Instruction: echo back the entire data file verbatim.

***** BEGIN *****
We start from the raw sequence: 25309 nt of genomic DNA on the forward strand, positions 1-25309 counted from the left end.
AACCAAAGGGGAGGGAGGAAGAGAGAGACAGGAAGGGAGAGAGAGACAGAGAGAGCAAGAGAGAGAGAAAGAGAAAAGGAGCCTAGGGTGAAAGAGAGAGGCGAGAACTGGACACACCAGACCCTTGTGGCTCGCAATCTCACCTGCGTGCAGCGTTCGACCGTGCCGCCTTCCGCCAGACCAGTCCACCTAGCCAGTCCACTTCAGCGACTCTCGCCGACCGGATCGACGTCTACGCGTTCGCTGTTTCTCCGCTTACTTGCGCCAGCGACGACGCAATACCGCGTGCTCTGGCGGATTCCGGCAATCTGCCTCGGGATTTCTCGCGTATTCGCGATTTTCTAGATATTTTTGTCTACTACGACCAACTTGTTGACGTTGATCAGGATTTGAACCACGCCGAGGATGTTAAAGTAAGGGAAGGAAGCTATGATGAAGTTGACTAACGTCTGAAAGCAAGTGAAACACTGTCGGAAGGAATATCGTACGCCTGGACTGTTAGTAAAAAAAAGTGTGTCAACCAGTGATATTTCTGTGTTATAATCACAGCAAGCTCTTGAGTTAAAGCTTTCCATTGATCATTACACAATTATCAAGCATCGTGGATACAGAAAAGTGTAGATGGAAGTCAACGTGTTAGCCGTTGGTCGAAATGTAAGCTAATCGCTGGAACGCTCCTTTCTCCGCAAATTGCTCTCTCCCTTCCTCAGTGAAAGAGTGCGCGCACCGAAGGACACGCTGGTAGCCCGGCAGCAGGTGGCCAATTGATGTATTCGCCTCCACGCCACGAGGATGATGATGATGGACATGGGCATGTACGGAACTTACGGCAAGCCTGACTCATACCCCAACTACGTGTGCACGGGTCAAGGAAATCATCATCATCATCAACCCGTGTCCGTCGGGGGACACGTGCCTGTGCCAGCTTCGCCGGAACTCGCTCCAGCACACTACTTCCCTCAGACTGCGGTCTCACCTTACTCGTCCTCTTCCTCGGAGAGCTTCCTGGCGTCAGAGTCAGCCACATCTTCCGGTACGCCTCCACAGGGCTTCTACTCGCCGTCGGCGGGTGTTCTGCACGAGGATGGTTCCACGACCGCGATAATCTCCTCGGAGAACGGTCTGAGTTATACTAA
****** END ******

We start from the raw sequence: 25309 nt of genomic DNA on the forward strand, positions 1-25309 counted from the left end.
AACCAAAGGGGAGGGAGGAAGAGAGAGACAGGAAGGGAGAGAGAGACAGAGAGAGCAAGAGAGAGAGAAAGAGAAAAGGAGCCTAGGGTGAAAGAGAGAGGCGAGAACTGGACACACCAGACCCTTGTGGCTCGCAATCTCACCTGCGTGCAGCGTTCGACCGTGCCGCCTTCCGCCAGACCAGTCCACCTAGCCAGTCCACTTCAGCGACTCTCGCCGACCGGATCGACGTCTACGCGTTCGCTGTTTCTCCGCTTACTTGCGCCAGCGACGACGCAATACCGCGTGCTCTGGCGGATTCCGGCAATCTGCCTCGGGATTTCTCGCGTATTCGCGATTTTCTAGATATTTTTGTCTACTACGACCAACTTGTTGACGTTGATCAGGATTTGAACCACGCCGAGGATGTTAAAGTAAGGGAAGGAAGCTATGATGAAGTTGACTAACGTCTGAAAGCAAGTGAAACACTGTCGGAAGGAATATCGTACGCCTGGACTGTTAGTAAAAAAAAGTGTGTCAACCAGTGATATTTCTGTGTTATAATCACAGCAAGCTCTTGAGTTAAAGCTTTCCATTGATCATTACACAATTATCAAGCATCGTGGATACAGAAAAGTGTAGATGGAAGTCAACGTGTTAGCCGTTGGTCGAAATGTAAGCTAATCGCTGGAACGCTCCTTTCTCCGCAAATTGCTCTCTCCCTTCCTCAGTGAAAGAGTGCGCGCACCGAAGGACACGCTGGTAGCCCGGCAGCAGGTGGCCAATTGATGTATTCGCCTCCACGCCACGAGGATGATGATGATGGACATGGGCATGTACGGAACTTACGGCAAGCCTGACTCATACCCCAACTACGTGTGCACGGGTCAAGGAAATCATCATCATCATCAACCCGTGTCCGTCGGGGGACACGTGCCTGTGCCAGCTTCGCCGGAACTCGCTCCAGCACACTACTTCCCTCAGACTGCGGTCTCACCTTACTCGTCCTCTTCCTCGGAGAGCTTCCTGGCGTCAGAGTCAGCCACATCTTCCGGTACGCCTCCACAGGGCTTCTACTCGCCGTCGGCGGGTGTTCTGCACGAGGATGGTTCCACGACCGCGATAATCTCCTCGGAGAACGGTCTGAGTTATACTAA